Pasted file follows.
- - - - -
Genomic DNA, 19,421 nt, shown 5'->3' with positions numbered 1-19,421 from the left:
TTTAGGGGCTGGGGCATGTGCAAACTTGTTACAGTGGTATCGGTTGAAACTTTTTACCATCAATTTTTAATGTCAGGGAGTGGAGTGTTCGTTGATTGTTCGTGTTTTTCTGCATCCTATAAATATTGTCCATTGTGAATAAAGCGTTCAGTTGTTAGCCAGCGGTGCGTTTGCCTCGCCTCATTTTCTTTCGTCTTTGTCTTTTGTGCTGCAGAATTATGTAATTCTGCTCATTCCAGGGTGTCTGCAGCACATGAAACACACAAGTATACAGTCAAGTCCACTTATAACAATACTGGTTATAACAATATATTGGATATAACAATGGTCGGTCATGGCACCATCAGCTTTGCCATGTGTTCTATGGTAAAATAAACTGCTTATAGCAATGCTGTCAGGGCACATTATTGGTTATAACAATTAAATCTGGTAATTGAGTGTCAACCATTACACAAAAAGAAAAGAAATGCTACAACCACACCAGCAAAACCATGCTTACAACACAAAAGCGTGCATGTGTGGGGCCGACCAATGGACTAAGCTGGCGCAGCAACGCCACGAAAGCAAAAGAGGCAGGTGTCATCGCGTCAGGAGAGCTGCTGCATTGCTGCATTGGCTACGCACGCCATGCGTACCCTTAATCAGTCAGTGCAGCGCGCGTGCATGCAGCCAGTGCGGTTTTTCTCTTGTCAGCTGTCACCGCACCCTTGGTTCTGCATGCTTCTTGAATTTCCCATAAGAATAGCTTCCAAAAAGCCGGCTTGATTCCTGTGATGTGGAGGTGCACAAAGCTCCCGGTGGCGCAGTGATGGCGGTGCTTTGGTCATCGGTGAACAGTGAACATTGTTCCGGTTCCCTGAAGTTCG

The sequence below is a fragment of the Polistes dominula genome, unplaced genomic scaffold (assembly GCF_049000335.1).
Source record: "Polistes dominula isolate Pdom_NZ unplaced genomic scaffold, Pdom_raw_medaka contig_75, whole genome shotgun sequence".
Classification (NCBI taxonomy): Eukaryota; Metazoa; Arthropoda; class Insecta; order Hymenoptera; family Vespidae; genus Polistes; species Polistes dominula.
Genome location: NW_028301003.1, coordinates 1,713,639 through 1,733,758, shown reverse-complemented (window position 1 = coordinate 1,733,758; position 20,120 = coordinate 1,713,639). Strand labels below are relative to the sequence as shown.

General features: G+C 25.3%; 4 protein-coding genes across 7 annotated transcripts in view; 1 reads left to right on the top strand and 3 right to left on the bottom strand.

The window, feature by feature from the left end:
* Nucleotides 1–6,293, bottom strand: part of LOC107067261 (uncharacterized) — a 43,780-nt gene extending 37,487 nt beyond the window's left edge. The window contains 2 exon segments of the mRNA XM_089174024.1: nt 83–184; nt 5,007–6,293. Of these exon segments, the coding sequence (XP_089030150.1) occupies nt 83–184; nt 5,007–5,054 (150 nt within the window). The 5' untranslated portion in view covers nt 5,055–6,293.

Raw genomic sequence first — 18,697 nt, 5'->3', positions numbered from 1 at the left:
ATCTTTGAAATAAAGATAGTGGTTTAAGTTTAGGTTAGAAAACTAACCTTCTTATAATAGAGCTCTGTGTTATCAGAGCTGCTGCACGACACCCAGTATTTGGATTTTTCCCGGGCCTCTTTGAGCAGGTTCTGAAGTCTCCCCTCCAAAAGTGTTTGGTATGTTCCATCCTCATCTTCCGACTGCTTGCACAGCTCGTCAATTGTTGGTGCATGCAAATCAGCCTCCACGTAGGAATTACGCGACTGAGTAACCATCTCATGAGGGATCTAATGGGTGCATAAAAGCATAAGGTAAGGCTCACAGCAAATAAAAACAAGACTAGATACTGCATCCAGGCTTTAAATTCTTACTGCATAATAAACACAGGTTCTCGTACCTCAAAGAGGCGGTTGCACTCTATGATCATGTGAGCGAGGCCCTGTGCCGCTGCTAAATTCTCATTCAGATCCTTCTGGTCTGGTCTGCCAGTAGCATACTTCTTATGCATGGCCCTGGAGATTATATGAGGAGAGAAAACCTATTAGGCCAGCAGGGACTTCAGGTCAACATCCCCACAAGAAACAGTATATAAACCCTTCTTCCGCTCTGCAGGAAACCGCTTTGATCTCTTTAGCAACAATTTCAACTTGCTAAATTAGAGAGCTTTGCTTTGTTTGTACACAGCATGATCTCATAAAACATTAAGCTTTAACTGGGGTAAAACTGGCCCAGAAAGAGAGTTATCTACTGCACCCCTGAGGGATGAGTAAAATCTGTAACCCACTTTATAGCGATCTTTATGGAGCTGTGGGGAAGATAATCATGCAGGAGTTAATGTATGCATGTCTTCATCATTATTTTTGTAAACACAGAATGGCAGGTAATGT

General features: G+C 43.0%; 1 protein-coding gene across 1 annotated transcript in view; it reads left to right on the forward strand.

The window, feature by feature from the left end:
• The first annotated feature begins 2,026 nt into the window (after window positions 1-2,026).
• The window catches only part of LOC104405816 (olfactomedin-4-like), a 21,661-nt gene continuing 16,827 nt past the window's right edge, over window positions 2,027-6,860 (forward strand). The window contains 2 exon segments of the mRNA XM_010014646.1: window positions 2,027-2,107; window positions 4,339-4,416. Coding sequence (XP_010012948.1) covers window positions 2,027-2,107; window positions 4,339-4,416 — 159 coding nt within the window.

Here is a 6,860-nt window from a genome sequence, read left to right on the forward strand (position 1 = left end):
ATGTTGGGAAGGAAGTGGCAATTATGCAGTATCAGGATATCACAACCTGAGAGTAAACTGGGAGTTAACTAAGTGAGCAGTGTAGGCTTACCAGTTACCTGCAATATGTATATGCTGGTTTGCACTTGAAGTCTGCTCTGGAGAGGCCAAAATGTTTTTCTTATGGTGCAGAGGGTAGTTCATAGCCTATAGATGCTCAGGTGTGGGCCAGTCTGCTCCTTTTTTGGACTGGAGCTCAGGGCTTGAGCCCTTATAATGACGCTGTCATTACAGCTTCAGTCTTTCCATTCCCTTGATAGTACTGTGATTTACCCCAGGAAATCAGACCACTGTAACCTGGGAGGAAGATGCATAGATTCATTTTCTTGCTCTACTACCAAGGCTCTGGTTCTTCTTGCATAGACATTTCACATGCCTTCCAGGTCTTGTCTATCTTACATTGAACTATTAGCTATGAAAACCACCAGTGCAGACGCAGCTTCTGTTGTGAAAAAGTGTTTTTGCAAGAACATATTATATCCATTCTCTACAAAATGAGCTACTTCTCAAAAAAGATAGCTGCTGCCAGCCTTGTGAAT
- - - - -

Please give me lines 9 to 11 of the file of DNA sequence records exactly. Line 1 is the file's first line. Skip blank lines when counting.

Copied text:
* Nucleotides 1–6,293, bottom strand: part of LOC107067261 (uncharacterized) — a 43,780-nt gene extending 37,487 nt beyond the window's left edge. The window contains 2 exon segments of the mRNA XM_089174024.1: nt 83–184; nt 5,007–6,293. Of these exon segments, the coding sequence (XP_089030150.1) occupies nt 83–184; nt 5,007–5,054 (150 nt within the window). The 5' untranslated portion in view covers nt 5,055–6,293.

Raw genomic sequence first — 18,697 nt, 5'->3', positions numbered from 1 at the left:
ATCTTTGAAATAAAGATAGTGGTTTAAGTTTAGGTTAGAAAACTAACCTTCTTATAATAGAGCTCTGTGTTATCAGAGCTGCTGCACGACACCCAGTATTTGGATTTTTCCCGGGCCTCTTTGAGCAGGTTCTGAAGTCTCCCCTCCAAAAGTGTTTGGTATGTTCCATCCTCATCTTCCGACTGCTTGCACAGCTCGTCAATTGTTGGTGCATGCAAATCAGCCTCCACGTAGGAATTACGCGACTGAGTAACCATCTCATGAGGGATCTAATGGGTGCATAAAAGCATAAGGTAAGGCTCACAGCAAATAAAAACAAGACTAGATACTGCATCCAGGCTTTAAATTCTTACTGCATAATAAACACAGGTTCTCGTACCTCAAAGAGGCGGTTGCACTCTATGATCATGTGAGCGAGGCCCTGTGCCGCTGCTAAATTCTCATTCAGATCCTTCTGGTCTGGTCTGCCAGTAGCATACTTCTTATGCATGGCCCTGGAGATTATATGAGGAGAGAAAACCTATTAGGCCAGCAGGGACTTCAGGTCAACATCCCCACAAGAAACAGTATATAAACCCTTCTTCCGCTCTGCAGGAAACCGCTTTGATCTCTTTAGCAACAATTTCAACTTGCTAAATTAGAGAGCTTTGCTTTGTTTGTACACAGCATGATCTCATAAAACATTAAGCTTTAACTGGGGTAAAACTGGCCCAGAAAGAGAGTTATCTACTGCACCCCTGAGGGATGAGTAAAATCTGTAACCCACTTTATAGCGATCTTTATGGAGCTGTGGGGAAGATAATCATGCAGGAGTTAATGTATGCATGTCTTCATCATTATTTTTGTAAACACAGAATGGCAGGTAATGT